The CSLs are not bases. They are tenant activities on existing airfields whose purpose is to support CTOC missions (see more on SOUTHCOM's role in Countering Transnational Criminal Organizations).
U.S. Southern Command oversees the operations from the CSLs. The Key West, Fla.-based Joint Interagency Task Force South coordinates U.S. aircraft usage and operations.
From these locations, U.S. detection and monitoring aircraft fly missions to detect, monitor and track aircraft or vessels engaged in illicit drug trafficking. The unarmed aircraft offer unique surveillance capabilities that support and compliment the counter-drug efforts of partner nation law enforcement agencies. (Note: Host nation officials are responsible for decisions to interdict suspected traffickers within their borders/airspace, and U.S. law enforcement agencies lead interdiction efforts in international waters.)
U.S. military, Drug Enforcement Agency, U.S. Coast Guard and U.S Customs personnel operate from the CSLs to support the U.S. aircraft and to coordinate communications and information.
Establishment of the CSLs
With the closure of Howard Air Force Base in Panama in 1997, the establishment of CSLs within what officials call “source zones” (Andean Ridge) and “transit zones” (Caribbean, Eastern Pacific and Central America), was critical to the U.S. ability to implement the National Drug Control Strategy. The agreed upon locations allow U.S. and allied nation interdiction aircraft to be forward deployed closer to cocaine departure points in the source zone. The operations out of the CSLs now yield more counter-drug surveillance “coverage” -- at less cost -- than previous efforts out of Howard Air Force Base.
Agreements with the host nations specify which missions may be flown from the CSLs and also authorize Host Nation Riders to fly aboard U.S. aircraft to facilitate in-flight coordination with host nation authorities during operational missions. Some CSLs required extensive U.S.-funded modifications and upgrades to ensure that airfield/support facilities and force protection measures meet U.S. standards for safe operation by deployed aircraft and personnel (airfields must be night and all weather capable, have an air traffic control facility, and an 8,000-foot runway with the capability to support small, medium and heavy aircraft).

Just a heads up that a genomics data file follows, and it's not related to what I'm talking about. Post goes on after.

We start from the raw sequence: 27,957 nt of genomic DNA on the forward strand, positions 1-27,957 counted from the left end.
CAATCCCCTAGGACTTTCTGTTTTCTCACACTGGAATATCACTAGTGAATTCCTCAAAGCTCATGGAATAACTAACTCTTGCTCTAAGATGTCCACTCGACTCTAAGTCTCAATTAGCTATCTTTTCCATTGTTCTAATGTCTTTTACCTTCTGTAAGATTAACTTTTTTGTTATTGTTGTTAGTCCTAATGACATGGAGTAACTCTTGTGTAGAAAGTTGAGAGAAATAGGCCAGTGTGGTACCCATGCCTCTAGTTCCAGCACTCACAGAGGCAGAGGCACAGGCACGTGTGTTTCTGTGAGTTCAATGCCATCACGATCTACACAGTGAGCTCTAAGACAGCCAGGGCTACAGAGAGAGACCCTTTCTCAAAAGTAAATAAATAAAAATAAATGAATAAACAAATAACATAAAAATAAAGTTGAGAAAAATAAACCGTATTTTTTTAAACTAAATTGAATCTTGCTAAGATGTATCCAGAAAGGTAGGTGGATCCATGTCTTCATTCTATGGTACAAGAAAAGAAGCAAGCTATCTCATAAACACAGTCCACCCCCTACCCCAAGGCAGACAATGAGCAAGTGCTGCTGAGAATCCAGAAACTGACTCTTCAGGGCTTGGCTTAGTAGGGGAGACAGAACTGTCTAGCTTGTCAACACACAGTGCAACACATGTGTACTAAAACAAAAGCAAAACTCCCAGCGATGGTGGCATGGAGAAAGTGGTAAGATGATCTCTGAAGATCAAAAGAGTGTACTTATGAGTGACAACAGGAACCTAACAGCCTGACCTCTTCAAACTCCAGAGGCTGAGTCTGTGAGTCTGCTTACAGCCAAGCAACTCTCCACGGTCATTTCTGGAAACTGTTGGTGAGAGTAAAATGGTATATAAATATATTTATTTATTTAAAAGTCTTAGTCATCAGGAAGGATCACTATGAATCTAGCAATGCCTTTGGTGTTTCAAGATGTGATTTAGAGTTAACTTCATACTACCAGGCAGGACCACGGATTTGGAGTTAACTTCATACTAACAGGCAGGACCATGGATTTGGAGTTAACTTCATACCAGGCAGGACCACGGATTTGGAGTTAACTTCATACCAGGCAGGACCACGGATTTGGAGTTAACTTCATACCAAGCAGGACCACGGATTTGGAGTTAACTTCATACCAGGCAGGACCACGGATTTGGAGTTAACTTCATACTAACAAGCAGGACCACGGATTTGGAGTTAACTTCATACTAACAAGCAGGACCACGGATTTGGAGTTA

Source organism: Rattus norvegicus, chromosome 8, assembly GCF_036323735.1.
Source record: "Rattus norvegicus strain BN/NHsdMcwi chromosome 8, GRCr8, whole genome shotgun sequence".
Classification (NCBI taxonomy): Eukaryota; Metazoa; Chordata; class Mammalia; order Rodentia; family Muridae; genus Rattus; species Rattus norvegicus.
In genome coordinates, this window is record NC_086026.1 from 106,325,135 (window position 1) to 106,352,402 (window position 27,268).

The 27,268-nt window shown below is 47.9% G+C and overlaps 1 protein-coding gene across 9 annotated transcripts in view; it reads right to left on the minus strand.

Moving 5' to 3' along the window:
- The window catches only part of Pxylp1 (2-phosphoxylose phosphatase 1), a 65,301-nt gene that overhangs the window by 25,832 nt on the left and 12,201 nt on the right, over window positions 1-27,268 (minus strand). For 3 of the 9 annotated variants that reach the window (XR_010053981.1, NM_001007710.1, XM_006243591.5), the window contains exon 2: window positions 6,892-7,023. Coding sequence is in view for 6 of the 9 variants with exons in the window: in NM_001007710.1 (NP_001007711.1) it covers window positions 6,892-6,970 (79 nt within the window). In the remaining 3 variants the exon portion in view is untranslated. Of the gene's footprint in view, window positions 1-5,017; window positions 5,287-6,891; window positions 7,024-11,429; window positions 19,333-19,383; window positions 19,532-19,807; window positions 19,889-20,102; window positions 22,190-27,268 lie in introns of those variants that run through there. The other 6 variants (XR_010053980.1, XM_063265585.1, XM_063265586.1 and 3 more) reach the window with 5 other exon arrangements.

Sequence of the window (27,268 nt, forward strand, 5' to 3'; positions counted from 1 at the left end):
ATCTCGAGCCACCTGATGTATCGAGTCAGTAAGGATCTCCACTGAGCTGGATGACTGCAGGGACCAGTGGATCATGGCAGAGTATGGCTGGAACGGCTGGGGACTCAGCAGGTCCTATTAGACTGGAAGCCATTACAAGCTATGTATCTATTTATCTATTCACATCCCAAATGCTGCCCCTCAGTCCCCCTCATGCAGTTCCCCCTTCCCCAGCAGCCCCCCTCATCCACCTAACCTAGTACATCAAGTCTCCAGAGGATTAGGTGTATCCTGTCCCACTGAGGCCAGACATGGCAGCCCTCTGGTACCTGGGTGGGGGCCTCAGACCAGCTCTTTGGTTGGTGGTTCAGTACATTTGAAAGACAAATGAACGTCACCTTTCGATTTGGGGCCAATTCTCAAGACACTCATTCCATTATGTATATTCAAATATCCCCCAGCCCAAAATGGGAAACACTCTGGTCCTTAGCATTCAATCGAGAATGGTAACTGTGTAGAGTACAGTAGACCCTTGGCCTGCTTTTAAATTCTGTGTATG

Each CSL at a glance
Caribbean CSL (Aruba-Curacao, The Netherlands Antilles)
The CSL is at two locations: Curaçao`s Hato International Airport and Aruba`s Reina Beatrix International Airport. The formal 10-year access agreement with the Kingdom of the Netherlands was signed in March 2000 and the Netherlands` parliament ratified the agreement in October 2001. Both CSL locations required minor construction improvements to include aircraft parking ramps, maintenance, and operations buildings. Counter-drug flights were made from these locations even as improvements were being made. To date, the Aruba CSL has seen limited improvement and use while the Curacao CSL has received all required improvements to include ramp space for two large, two medium, and six small aircraft, a fresh water rise facility, a maintenance hangar, and an operations building.
Aruba-Curacao provides effective, rapid response operations in the northern source zone, which includes the Guajira Peninsula of Colombia and the Venezuelan border region, as well as a large part of the transit zone. The U.S. Air Force handles day-to-day operations at the CSL.
Central American CSL (Comalapa, El Salvador)
The CSL at Comalapa is located at the Comalapa International Airport. In March 2000, the U.S. reached agreement with the government of El Salvador to operate out of Comalapa International Airport for 10 years.
This CSL significantly extends the reach of detection and monitoring aircraft into the Eastern Pacific drug smuggling corridors, through which more than half of the drugs heading for the U.S. transit -- often in multi-ton shipments.
The U.S. Navy handles day-to-day operations at the CSL, and provides the military aircraft and personnel.